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Botanical Name: Broussonetia papyrifera
Synonyms: Morus papyrifera L., Broussonetia papyrifera (L.) Vent.
Common Name: Paper Mulberry, Dak, Halibun, Kalivon, Kozo, and Tapacloth tree
Seeds collection period: Sep- Nov
Seeds longevity: 1 year
B. papyrifera is a small tree or shrub which grows naturally in Asian and pacific countries (Thailand, China, Myanmar, Laos, Japan, Korea). It grows to 21 m high and 70 cm dbh, with a round and spreading crown. The spreading, grey-brown branches, marked with stipular scars are brittle, making it susceptible to wind damage. The bark is light grey, smooth, with shallow fissures or ridges. Leaves alternate or sub-opposite, mulberry-like and papery. Some leaves are distinctly deep lobed, while others are un-lobed and several different shapes of leaves may appear on the same shoot. Petioles are 3-10 cm long while stipules are 1.6-2.0 cm long.
In India, leaves are shed between September and January and the new leaves appear in February or March. On average, B. papyrifera trees are leafless for 1-3 months. The flowers appear in March-April. The fruit ripens in the rainy season from July to September. Seed dispersed by birds.
Food: Paper mulberry can be used as a food for both human and animal consumption. The fruit comprises a ball about 1.5 cm in diameter with numerous small edible fruits protruding-there is not much edible flesh but it has been reported to have a lovely flavour.
Fodder: Animals browse seedlings and saplings of B. papyrifera. Leaves are lopped for fodder with 67.7% of dry matter was digestible, crude protein 84.8%, crude fibre 65.5%, crude fat 35.0% and ash 50.3%. The leaves are also used for feeding silkworms.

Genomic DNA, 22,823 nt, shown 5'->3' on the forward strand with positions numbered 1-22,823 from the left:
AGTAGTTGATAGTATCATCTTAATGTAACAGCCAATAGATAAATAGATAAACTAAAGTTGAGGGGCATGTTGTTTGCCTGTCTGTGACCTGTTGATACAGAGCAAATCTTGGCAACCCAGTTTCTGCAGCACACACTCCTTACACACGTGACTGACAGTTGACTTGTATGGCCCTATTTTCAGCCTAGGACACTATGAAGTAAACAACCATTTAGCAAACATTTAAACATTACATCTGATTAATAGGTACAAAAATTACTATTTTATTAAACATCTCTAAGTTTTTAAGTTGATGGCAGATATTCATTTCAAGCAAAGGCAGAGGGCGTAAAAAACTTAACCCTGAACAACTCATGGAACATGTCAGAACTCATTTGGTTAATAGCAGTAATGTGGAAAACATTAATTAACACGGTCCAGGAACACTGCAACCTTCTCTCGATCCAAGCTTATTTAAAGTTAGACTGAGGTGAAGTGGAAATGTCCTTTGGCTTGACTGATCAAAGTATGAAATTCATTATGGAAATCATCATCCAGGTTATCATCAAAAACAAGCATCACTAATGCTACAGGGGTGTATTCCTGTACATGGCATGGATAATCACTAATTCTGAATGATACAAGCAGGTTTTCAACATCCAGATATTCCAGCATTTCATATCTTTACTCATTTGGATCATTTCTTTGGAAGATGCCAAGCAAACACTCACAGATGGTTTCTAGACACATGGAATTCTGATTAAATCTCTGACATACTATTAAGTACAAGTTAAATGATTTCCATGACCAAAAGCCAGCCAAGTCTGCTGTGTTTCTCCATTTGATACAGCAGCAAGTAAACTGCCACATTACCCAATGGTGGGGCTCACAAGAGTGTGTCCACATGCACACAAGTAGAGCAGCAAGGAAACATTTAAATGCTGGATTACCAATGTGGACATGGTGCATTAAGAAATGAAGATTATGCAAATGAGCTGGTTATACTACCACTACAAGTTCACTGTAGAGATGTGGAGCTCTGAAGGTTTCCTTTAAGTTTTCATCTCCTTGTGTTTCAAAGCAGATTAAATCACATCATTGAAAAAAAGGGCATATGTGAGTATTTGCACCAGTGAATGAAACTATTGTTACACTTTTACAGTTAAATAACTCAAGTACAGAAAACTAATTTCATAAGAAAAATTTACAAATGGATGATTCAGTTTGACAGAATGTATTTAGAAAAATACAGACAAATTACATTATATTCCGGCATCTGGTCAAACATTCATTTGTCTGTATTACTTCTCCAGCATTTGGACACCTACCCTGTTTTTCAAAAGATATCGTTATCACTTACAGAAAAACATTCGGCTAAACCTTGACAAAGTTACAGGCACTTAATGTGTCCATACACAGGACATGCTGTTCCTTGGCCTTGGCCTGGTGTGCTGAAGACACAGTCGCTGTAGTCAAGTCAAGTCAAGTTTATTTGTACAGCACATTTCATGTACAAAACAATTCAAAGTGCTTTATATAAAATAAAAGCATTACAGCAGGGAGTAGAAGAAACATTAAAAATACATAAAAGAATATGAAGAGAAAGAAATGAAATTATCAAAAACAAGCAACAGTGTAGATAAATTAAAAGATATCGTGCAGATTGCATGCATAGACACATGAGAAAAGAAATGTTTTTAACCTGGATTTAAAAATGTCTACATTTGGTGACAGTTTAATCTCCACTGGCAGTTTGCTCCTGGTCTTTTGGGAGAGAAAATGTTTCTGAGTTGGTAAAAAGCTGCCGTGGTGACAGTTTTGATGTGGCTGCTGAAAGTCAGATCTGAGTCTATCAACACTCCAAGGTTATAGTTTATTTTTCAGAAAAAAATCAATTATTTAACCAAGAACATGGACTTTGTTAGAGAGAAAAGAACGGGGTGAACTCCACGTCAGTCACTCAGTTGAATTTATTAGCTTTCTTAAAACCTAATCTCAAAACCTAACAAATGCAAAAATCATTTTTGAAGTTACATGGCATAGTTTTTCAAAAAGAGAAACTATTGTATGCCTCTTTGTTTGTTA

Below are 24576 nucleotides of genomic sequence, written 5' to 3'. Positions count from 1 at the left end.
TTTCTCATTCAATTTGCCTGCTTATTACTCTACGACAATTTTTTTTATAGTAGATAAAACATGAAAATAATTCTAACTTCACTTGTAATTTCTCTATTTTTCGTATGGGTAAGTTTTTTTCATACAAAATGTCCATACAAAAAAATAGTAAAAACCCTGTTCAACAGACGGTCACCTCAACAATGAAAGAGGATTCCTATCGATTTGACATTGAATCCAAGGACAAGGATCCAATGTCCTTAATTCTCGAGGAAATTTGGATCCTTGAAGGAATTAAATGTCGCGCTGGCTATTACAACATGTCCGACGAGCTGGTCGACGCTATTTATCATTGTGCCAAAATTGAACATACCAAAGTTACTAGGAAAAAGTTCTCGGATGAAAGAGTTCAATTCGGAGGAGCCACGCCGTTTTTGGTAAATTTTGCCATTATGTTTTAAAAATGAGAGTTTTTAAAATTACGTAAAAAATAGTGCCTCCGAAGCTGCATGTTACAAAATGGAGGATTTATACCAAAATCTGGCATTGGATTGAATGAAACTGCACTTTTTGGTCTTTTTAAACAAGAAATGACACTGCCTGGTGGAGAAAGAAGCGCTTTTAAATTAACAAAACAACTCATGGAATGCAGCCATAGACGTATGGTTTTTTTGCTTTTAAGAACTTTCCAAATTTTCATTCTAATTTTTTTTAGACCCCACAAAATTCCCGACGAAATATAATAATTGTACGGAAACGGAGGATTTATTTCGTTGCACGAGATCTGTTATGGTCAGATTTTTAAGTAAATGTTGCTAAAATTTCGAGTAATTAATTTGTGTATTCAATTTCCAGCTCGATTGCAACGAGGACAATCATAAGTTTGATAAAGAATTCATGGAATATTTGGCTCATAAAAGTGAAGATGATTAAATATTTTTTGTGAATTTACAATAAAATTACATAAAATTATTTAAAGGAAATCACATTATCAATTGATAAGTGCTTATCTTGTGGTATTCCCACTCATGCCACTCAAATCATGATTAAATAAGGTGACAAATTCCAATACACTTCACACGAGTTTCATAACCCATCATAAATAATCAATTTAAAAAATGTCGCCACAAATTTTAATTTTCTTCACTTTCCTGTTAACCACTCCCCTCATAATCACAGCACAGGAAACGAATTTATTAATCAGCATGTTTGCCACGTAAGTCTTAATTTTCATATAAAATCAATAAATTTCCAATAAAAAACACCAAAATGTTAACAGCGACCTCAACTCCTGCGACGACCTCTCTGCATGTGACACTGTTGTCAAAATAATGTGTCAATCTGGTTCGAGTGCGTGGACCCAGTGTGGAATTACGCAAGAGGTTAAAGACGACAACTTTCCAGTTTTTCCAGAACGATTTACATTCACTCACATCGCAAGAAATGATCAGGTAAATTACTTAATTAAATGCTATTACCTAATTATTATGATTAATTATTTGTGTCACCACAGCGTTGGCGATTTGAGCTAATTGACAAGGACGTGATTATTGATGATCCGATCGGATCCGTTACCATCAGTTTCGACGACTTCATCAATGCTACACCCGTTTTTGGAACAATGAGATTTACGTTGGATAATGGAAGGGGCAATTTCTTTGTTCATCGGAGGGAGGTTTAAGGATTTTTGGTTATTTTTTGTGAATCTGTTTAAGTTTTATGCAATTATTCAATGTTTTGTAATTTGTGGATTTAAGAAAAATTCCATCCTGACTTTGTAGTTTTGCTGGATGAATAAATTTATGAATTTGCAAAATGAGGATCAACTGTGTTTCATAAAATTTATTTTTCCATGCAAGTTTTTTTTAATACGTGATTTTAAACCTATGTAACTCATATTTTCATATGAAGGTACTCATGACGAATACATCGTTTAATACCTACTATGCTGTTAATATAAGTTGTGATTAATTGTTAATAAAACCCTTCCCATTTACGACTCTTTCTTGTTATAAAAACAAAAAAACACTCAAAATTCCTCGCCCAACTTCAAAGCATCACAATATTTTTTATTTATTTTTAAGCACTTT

Fibre: It has been known for almost 1500 years as a plant whose bark can be used to make paper of various grades up to the highest quality. The inner bark (bast) fibres is used for tapa (cloth) in the South Sea Islands while in Japan, Thailand, Myanmar, Indonesia it is used for special paper making, such as paper napkins, lens paper, cosmetic tissue and luxurious hand-made paper. The male flower spikes of Artocarpus atilis are blended with fibre of paper mulberry to make elegant loin cloths.
Timber: The wood is light-coloured, soft, greyish-white, even and straight grained. It is light, with a basic density of 506 kg/m3. The timber from B. papyrifera, being soft and brittle, is used mainly in the manufacture of cheap furniture, match sticks, packing cases, boxes, plywood, building-boards, sports equipment and pencils.
Tannin or dyestuff: The tree produces a natural green to yellow-green dye.
Medicine: It is said to be astringent, diuretic, tonic, vulnerary. The leaf juice is diaphoretic and laxative. The leaves are employed for blood sputum, vomiting blood, uterine bleeding, excess menstrual bleeding, bleeding wounds in Chinese medicine and for a bleeding stomach in Hawaii.